"One participant named Eli had complex medical conditions and used a feeding tube," Fisher said. "The tent camp with Out Our Front Door was the first time he spent the night away from his family."
In the evening his mother Becky visited the camp to help Eli with his extensive health regimen in a cabin, but he was still able to sleep under the stars in a tent. "We pair each rider (with special needs) one-to-one with a 'bike buddy,'" Fisher said. "Eli's bike buddy Joseph Brignon has extensive experience working with the Special Olympics. So Eli's mother knew that Eli would be in good hands."
"Youth Unbound Camp was the highlight of Eli's summer," Becky said in a statement. "He was so excited to be out riding bikes and hanging out at the nature center with his friends each day. This really opened our eyes to the possibility that bike riding for Eli could be so much more than just rides around our neighborhood."
As far as transporting camping equipment, OOFD carries some of it by bike when possible, but also borrows items from the campgrounds' gear libraries. Sullivan and Shabbona have libraries, as does the Chicago Park District's Northerly Island camping program in the South Loop, which is sponsored by Coleman. The adaptive cycling program has stayed there, as well as at the North Park Village Nature Center on the Far North Side.
Last year OOFD teamed up with KEEN (Kids Enjoy Exercise Now) Chicago, which offers inclusive exercise and fitness programs. Coincidentally, the group's executive director Laura Fillenworth worked as Fisher's daughter Lilia's case manager at her elementary school eight years ago. "That shows you what a tight-knit community [the recreation for children with special needs scene] is. We have a wonderful relationship with KEEN."
There were 12 families involved with last year's inclusive cycling program. "We are often able to include the entire family," Fisher said. "My daughter Lilia and I had participated in a number of other recreation programs, like rock climbing and skiing. But we missed the opportunity for other family members to participate." With the OOFD events, Fisher's wife and daughter Chloe, 21, have been able to take part as well.
25 to 30 people total participated in the 2023 KEEN collaboration. The highlight of the program was biking from the South Shore Cultural Center up the Lakefront Trail to Northerly Island, camping with a bonfire, and then riding back the next day.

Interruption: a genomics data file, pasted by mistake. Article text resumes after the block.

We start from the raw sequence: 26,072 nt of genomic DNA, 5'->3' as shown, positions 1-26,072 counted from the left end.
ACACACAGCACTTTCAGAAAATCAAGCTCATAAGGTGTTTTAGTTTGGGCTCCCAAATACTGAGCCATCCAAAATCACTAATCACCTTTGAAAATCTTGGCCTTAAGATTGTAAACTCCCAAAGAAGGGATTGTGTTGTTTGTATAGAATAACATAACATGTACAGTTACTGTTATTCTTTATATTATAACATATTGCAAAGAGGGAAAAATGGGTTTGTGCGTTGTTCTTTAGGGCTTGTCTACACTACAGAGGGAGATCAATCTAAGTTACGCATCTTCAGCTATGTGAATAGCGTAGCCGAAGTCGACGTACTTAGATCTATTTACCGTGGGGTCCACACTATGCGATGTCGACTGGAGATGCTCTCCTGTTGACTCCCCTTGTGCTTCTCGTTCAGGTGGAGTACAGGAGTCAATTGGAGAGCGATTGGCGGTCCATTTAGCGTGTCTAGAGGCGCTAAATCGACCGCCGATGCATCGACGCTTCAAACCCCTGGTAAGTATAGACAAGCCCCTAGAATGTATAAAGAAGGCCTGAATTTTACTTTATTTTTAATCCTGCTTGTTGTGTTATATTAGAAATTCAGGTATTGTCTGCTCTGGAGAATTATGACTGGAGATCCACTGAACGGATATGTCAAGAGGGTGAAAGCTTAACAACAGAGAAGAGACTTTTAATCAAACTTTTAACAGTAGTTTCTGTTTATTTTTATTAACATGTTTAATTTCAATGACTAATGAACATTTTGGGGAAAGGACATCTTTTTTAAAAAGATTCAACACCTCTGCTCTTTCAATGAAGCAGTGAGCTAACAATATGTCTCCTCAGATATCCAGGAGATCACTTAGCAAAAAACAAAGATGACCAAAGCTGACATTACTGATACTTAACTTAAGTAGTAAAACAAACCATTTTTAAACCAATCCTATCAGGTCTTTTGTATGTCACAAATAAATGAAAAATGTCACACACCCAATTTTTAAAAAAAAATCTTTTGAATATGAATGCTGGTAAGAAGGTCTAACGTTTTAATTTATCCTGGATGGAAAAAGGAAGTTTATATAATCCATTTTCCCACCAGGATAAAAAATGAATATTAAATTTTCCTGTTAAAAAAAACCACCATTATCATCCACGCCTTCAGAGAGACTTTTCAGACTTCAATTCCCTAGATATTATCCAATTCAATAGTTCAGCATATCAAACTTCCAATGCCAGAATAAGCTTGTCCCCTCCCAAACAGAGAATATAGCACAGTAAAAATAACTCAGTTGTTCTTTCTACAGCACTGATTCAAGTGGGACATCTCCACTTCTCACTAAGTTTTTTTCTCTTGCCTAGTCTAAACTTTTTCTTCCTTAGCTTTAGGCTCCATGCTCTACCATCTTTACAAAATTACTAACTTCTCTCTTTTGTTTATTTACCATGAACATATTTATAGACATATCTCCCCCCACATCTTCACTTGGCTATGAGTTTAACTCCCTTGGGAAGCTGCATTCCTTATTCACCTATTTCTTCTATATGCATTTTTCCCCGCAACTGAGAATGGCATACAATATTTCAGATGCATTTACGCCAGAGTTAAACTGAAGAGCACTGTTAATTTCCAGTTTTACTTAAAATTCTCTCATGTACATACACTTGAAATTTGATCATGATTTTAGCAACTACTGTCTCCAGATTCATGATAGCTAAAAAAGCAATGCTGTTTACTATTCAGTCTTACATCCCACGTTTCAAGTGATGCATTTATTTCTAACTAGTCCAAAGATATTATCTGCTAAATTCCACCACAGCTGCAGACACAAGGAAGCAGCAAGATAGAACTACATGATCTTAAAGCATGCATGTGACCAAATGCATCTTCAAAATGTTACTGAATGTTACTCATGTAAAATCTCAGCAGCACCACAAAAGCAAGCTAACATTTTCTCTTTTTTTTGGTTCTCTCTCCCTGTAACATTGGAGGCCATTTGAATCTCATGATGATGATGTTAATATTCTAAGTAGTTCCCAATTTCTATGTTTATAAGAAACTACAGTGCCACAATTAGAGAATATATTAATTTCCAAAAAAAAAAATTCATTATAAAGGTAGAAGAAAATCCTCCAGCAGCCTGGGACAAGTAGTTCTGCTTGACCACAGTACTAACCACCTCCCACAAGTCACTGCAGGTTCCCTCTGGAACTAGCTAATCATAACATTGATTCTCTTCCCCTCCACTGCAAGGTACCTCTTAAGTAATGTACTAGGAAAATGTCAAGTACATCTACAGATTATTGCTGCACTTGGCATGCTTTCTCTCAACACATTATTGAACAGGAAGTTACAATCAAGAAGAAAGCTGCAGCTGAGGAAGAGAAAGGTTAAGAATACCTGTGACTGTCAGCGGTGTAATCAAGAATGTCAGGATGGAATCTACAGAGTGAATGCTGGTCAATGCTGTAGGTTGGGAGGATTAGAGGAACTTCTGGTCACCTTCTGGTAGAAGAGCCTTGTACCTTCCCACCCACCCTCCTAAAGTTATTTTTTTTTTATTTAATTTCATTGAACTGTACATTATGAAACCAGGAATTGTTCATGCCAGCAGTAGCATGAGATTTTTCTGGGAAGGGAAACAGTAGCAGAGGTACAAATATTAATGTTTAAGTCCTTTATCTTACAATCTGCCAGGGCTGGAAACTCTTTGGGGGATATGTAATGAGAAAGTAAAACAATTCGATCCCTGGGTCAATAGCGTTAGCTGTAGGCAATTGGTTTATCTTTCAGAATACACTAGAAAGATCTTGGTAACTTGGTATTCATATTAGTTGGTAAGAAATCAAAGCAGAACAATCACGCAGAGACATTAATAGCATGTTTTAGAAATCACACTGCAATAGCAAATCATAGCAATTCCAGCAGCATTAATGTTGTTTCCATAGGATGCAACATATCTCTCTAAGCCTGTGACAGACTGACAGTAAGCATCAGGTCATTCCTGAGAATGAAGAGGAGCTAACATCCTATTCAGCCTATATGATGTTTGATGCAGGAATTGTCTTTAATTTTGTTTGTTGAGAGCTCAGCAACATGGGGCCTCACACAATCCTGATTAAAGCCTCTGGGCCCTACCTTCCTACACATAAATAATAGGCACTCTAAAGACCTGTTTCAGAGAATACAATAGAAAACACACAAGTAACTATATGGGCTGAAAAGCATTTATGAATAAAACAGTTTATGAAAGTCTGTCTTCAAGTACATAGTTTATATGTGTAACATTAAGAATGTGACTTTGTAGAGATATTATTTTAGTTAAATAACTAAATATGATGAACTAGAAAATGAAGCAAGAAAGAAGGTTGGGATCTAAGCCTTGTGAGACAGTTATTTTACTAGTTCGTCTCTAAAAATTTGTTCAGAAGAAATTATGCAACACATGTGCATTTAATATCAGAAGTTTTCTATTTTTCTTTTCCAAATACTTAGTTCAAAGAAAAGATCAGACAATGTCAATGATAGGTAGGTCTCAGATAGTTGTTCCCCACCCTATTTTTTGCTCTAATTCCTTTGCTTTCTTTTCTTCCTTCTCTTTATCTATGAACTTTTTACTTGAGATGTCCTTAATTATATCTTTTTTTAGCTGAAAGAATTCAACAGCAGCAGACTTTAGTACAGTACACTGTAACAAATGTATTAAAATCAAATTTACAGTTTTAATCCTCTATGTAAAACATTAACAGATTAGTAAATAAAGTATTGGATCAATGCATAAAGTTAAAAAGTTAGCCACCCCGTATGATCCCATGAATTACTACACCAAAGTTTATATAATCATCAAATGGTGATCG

OOFD recently received a grant from from Laureus Sport for Good that will allow them to buy four more adaptive bicycles. They've worked with Cosmic Bikes, a shop in Portage Park, to obtain these bikes.
"One of these tandem bikes has a hand-cycle kit and an electrical assist for the 'stoker' [rider who sits in the back while the 'captain' steers]," Fisher said. OOFD uses Hase brand Pino Tour tandems, where the stoker sits in the front, not the back as they do on a typical tandem. "So this is the first bike we'll have for participants with spinal injuries or other conditions that limit the use of their legs. We're excited to incorporate this in 2024."
It's clear that OOFD's programs have been very meaningful for the families who take part. That's evidenced by this statement from a mother named Jeannette whose son Humberto camped with the group at Northerly Island last year year. "What an amazing event!" she wrote. "Thank you all so much for allowing us to experience camping outdoors, beautiful views, and getting to know other families! We’re so grateful to finally be part of a community that accepts and understands our son."
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In addition to editing Streetsblog Chicago, John writes about transportation and other topics for additional local publications. A Chicagoan since 1989, he enjoys exploring the city on foot, bike, bus, and 'L' train.